Can you find the chosen number from the grid using the clues?
Can you order the digits from 1-6 to make a number which is
divisible by 6 so when the last digit is removed it becomes a
5-figure number divisible by 5, and so on?
Frances and Rishi were given a bag of lollies. They shared them out evenly and had one left over. How many lollies could there have been in the bag?
Follow the clues to find the mystery number.
In this maze of hexagons, you start in the centre at 0. The next
hexagon must be a multiple of 2 and the next a multiple of 5. What
are the possible paths you could take?
There is a clock-face where the numbers have become all mixed up. Can you find out where all the numbers have got to from these ten statements?
Can you fill in this table square? The numbers 2 -12 were used to generate it with just one number used twice.
The planet of Vuvv has seven moons. Can you work out how long it is
between each super-eclipse?
How many different shaped boxes can you design for 36 sweets in one
layer? Can you arrange the sweets so that no sweets of the same
colour are next to each other in any direction?
Investigate the smallest number of moves it takes to turn these
mats upside-down if you can only turn exactly three at a time.
This activity focuses on doubling multiples of five.
Can you work out some different ways to balance this equation?
Can you work out the arrangement of the digits in the square so
that the given products are correct? The numbers 1 - 9 may be used
once and once only.
Have a go at balancing this equation. Can you find different ways of doing it?
What do the numbers shaded in blue on this hundred square have in common? What do you notice about the pink numbers? How about the shaded numbers in the other squares?
Can you complete this calculation by filling in the missing numbers? In how many different ways can you do it?
Arrange the four number cards on the grid, according to the rules,
to make a diagonal, vertical or horizontal line.
Use this grid to shade the numbers in the way described. Which
numbers do you have left? Do you know what they are called?
Suppose we allow ourselves to use three numbers less than 10 and
multiply them together. How many different products can you find?
How do you know you've got them all?
On a farm there were some hens and sheep. Altogether there were 8 heads and 22 feet. How many hens were there?
If there is a ring of six chairs and thirty children must either
sit on a chair or stand behind one, how many children will be
behind each chair?
Can you work out how to balance this equaliser? You can put more
than one weight on a hook.
You can make a calculator count for you by any number you choose.
You can count by ones to reach 24. You can count by twos to reach
24. What else can you count by to reach 24?
An environment which simulates working with Cuisenaire rods.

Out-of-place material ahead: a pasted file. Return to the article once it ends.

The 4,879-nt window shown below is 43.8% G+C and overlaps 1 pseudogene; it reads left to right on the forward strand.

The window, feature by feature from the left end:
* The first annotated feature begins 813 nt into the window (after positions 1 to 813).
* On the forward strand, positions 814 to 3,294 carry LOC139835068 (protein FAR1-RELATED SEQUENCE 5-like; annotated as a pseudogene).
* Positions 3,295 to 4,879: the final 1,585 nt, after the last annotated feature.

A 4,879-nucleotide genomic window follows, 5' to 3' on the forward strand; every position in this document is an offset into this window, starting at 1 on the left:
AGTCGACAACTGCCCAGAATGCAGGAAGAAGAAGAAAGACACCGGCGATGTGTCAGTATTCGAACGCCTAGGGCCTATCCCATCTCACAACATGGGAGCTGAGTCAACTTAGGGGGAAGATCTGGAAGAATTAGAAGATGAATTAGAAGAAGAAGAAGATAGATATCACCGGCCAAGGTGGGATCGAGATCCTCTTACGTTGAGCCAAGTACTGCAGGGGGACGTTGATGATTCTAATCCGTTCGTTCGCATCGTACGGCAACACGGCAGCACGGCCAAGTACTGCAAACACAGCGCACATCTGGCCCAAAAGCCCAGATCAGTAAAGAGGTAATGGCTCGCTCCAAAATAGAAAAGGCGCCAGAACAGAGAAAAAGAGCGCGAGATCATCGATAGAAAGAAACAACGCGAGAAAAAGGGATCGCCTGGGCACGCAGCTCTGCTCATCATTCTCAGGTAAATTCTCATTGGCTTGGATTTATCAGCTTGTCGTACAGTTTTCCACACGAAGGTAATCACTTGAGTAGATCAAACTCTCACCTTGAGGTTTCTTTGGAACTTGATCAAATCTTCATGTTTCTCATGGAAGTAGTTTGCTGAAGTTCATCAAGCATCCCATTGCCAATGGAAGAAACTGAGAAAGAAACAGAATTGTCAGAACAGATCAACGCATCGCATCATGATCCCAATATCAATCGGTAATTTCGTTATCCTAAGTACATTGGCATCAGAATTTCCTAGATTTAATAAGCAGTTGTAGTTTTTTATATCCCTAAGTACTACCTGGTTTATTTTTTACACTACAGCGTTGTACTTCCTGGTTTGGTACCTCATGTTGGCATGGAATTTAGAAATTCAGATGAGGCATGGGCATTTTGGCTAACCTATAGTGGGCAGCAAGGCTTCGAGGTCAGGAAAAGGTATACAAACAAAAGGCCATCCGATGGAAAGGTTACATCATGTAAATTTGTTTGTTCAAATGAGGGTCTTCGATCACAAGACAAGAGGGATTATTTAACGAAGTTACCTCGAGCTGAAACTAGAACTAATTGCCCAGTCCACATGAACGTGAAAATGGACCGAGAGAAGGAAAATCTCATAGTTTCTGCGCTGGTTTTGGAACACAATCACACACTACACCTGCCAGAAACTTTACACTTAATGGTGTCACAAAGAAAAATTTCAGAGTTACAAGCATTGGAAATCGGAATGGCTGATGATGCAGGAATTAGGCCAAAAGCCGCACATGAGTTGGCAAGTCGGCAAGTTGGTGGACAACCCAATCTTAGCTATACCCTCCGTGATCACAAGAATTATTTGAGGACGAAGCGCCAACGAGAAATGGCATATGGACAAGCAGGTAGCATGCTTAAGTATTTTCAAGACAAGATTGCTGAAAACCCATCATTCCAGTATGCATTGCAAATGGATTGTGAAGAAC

Use cubes to continue making the numbers from 7 to 20. Are they sticks, rectangles or squares?
Pat counts her sweets in different groups and both times she has
some left over. How many sweets could she have had?
Complete the magic square using the numbers 1 to 25 once each. Each
row, column and diagonal adds up to 65.
Four of these clues are needed to find the chosen number on this
grid and four are true but do nothing to help in finding the
number. Can you sort out the clues and find the number?
This package will help introduce children to, and encourage a deep
exploration of, multiples.
Ben and his mum are planting garlic. Use the interactivity to help
you find out how many cloves of garlic they might have had.
Find the squares that Froggie skips onto to get to the pumpkin
patch. She starts on 3 and finishes on 30, but she lands only on a
square that has a number 3 more than the square she skips from.
The discs for this game are kept in a flat square box with a square
hole for each disc. Use the information to find out how many discs
of each colour there are in the box.
Can you place the numbers from 1 to 10 in the grid?
In a square in which the houses are evenly spaced, numbers 3 and 10
are opposite each other. What is the smallest and what is the
largest possible number of houses in the square?
How many different sets of numbers with at least four members can
you find in the numbers in this box?
Can you make square numbers by adding two prime numbers together?
On the planet Vuv there are two sorts of creatures. The Zios have 3 legs and the Zepts have 7 legs. The great planetary explorer Nico counted 52 legs. How many Zios and how many Zepts were there?
An investigation that gives you the opportunity to make and justify
There are ten children in Becky's group. Can you find a set of
numbers for each of them? Are there any other sets?
Are these domino games fair? Can you explain why or why not?
How many trains can you make which are the same length as Matt's, using rods that are identical?
A game for 2 people using a pack of cards Turn over 2 cards and try
to make an odd number or a multiple of 3.
Ben’s class were making cutting up number tracks. First they
cut them into twos and added up the numbers on each piece. What
patterns could they see?
Which is quicker, counting up to 30 in ones or counting up to 300 in tens? Why?
When Charlie asked his grandmother how old she is, he didn't get a
straightforward reply! Can you work out how old she is?
Investigate which numbers make these lights come on. What is the smallest number you can find that lights up all the lights?
Help share out the biscuits the children have made.
In this problem we are looking at sets of parallel sticks that
cross each other. What is the least number of crossings you can
make? And the greatest?
"Ip dip sky blue! Who's 'it'? It's you!" Where would you position yourself so that you are 'it' if there are two players? Three players ...?
This article for teachers describes how number arrays can be a
useful reprentation for many number concepts.